BY ADVENTIST REVIEW/ANN Staff
The Seventh-day Adventist Church’s top health leader said there
is no clear model to understand why some individuals are homosexual, saying it
is a “complex interplay of genetic and environmental factors.”
In a plenary address yesterday at a denominational
conference on sexuality, Dr. Peter Landless, the Adventist Church’s Health
Ministries director, illustrated with both words and images the complexity of
procreation and the genetic variances and disorders that sometimes occur.
He delivered his remarks at the Cape Town International
Convention Centre in South Africa, where the Adventist world church is holding
the summit, “In God’s Image: Scripture. Sexuality. Society.”
The four-day conference is addressing how the Seventh-day
Adventist Church should respond to the experiences of homosexuality and
alternative sexuality. Presenters have
called attention to possible implications for the Church’s pastoral ministry to
individuals, employment practices, the operation of its many educational
systems, and management of its far-flung health system.
His address was a call for compassion to those in gay and
lesbian relationships, and also a reaffirmation of the church’s biblical stance
on marriage as being between one man and one woman.
Early on he offered a rebuke for a comment he had overheard
in a convention center hallway: “I’ve even heard it said at this conference
that we’re talking about ‘those people,” he said. “We’re talking about fellow
people on the journey of life.”
Landless, who became director of the General Conference
Health Ministries Department in 2013, is a native of South Africa. Internationally known as a nuclear
cardiologist, he previously worked at Johannesburg Hospital and served on the
late President Nelson Mandela’s cardiology team. He is also an ordained minister with
significant pastoral experience.
The physician began his address with a detailed overview of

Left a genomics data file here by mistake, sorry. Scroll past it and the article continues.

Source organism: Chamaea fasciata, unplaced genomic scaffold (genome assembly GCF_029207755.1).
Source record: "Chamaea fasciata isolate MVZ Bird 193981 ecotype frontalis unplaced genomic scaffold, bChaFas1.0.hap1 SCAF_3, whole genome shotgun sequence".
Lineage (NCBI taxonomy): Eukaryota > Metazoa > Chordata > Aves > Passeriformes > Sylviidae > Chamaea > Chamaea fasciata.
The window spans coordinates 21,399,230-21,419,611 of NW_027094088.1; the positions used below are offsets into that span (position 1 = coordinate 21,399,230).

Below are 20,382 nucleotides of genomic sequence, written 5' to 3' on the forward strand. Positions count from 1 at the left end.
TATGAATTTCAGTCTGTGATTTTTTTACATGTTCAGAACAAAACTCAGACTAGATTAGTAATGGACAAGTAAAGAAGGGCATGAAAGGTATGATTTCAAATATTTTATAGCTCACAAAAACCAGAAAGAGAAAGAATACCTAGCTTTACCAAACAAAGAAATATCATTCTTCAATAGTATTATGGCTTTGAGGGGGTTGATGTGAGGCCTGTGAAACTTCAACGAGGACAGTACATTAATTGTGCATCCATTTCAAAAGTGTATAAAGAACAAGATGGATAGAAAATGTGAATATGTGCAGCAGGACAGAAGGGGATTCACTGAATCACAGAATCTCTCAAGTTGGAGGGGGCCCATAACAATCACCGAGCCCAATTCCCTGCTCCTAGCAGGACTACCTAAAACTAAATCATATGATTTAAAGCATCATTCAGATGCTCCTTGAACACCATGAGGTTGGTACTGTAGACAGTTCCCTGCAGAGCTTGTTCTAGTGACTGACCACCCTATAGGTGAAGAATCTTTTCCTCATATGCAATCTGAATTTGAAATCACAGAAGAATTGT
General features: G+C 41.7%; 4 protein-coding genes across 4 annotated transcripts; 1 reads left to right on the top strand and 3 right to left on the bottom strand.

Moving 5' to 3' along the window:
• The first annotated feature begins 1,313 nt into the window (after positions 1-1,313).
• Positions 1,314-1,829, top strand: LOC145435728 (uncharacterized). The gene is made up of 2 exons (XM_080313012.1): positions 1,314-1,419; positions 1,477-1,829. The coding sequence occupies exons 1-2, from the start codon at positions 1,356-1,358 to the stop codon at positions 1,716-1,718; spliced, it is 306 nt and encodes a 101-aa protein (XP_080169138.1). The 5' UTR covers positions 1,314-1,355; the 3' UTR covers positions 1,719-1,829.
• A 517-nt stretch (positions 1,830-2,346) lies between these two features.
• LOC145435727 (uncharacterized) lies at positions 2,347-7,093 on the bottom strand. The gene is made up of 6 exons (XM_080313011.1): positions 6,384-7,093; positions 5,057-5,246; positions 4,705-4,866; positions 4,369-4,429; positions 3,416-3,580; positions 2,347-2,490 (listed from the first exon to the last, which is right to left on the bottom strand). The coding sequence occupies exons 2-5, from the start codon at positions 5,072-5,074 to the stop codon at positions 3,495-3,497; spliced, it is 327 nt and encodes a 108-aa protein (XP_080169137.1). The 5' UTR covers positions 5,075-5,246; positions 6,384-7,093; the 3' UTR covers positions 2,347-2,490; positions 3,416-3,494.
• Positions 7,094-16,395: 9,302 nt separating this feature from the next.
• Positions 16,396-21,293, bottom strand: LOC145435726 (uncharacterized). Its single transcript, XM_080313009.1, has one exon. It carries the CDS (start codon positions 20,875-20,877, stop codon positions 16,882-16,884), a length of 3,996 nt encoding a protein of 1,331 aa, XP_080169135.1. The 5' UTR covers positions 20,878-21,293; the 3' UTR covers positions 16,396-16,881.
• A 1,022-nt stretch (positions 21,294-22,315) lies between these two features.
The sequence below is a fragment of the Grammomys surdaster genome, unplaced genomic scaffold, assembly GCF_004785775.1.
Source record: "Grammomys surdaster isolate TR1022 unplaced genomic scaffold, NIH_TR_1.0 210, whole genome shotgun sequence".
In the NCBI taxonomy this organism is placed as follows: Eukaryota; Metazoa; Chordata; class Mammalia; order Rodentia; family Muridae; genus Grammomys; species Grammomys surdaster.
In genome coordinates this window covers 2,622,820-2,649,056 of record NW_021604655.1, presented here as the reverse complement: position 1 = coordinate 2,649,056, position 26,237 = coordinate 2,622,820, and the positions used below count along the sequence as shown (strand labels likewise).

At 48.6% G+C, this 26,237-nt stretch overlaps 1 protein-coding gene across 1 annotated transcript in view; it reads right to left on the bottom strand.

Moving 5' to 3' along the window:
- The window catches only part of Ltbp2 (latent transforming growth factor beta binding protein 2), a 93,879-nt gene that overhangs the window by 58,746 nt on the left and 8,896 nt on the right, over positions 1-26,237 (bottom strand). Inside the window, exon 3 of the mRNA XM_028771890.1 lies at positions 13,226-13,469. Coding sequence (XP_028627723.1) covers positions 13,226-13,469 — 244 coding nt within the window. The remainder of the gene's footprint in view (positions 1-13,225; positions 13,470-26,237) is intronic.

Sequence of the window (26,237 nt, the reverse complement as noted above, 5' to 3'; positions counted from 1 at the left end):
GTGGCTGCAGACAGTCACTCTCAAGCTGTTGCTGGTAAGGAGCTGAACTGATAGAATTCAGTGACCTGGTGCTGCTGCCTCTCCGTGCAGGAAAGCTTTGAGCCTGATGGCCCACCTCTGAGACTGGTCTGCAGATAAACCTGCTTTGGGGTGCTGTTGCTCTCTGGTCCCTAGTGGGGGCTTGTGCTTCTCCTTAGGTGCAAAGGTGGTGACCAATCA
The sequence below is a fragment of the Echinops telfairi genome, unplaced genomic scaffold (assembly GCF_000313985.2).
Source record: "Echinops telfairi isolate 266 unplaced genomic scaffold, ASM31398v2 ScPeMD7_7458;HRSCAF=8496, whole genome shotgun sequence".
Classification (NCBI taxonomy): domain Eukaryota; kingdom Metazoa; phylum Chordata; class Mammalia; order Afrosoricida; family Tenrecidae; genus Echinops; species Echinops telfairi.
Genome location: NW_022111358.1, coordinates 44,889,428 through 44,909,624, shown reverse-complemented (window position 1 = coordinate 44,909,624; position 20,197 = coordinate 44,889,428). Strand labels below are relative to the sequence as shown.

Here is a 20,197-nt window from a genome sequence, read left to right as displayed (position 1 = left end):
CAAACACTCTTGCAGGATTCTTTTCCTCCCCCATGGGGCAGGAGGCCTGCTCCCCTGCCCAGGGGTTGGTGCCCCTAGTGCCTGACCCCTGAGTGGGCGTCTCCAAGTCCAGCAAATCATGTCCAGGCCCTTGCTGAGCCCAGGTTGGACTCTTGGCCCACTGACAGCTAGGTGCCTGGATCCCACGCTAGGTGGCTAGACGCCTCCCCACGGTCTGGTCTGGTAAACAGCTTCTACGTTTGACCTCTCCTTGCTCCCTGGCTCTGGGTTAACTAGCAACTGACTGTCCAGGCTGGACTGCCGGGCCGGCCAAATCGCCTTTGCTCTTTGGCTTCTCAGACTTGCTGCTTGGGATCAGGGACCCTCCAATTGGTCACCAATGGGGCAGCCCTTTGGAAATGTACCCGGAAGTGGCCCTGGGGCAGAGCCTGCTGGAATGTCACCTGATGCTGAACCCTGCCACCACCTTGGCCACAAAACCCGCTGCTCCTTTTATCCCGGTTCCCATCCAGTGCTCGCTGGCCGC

the procreation process and genetic variances that can occur. He gave an example
of a child who was born intersexed—a condition known as Congenital Adrenal
Hyperplasia—and how the child’s father rejected him.
“If fathers and relatives [would] reject children born with
such rare conditions, how about the church?” Landless asked the audience.
“Should it be different?”
Homosexual men, he said, often have anatomical differences
in their brains. Post mortem studies of homosexuals and heterosexuals have
shown the differences, but it’s unclear whether the variation is causal or
associated, Landless said, because the populations studied have been
small. The differences show that many
homosexual men have a larger superchiasmatic nucleas, which is involved in
determining circadian rhythm, as well as larger anterior commissure, which
communicates between the brain’s left and right hemispheres.
Some researchers, Landless said, are convinced there is a
genetic component to homosexuality, with some searching for a “gay gene,” but
there is no consensus on causes for homosexuality in either the medical
literature or among professional psychologists. “The jury is definitely not
resolved,” he said.
Homosexuals have slightly higher rates of increased
non-communicable diseases, including hypertension and a higher cardiovascular
age compared to their actual age. And lesbian women, Landless said, are 3.2
times more likely to die of breast cancer than heterosexual women.
“There are very significant health needs in the LGBT group,”
Landless said. “We as Adventists are ideally equipped and situated to reach out
to them. We as a church need to look to ourselves and understand, ‘Who is my
Following Landless’ plenary session, several delegates said
they appreciated his medical overview and his calls for both compassion and the
church’s biblical standard to be upheld.
“He contrasted the physiological picture of what healthy
looks like and also the full extent of what brokenness can look like,” said
Audrey Andersson, executive secretary of the denomination’s Trans-European
Division, based in England. “People can choose how they respond to others’
Onaolapo Ajibade, executive secretary of the denomination’s
West-Central Africa Division, based in Cote d’Ivoire, said since there is no
known cause of homosexuality, there is no “cure.”
“In the meantime we have to adopt a Christian approach,”
Ajibade said. “Since we don’t know the cause, we have to be sympathetic.”
Before coming to the summit, Ajibade said he questioned
whether it was worth the effort and cost.
“Originally I thought this summit was not needed, but having
come here and having listened to all the presentations, I’m convinced beyond a
reasonable doubt that it is worth it,” he said. “The church is making a
spiritual step to equip us to be able to help our brothers and sisters who are
in this state.”
Daily news bulletins from the summit provided by
Adventist Review and Adventist News Network (ANN) will be available at
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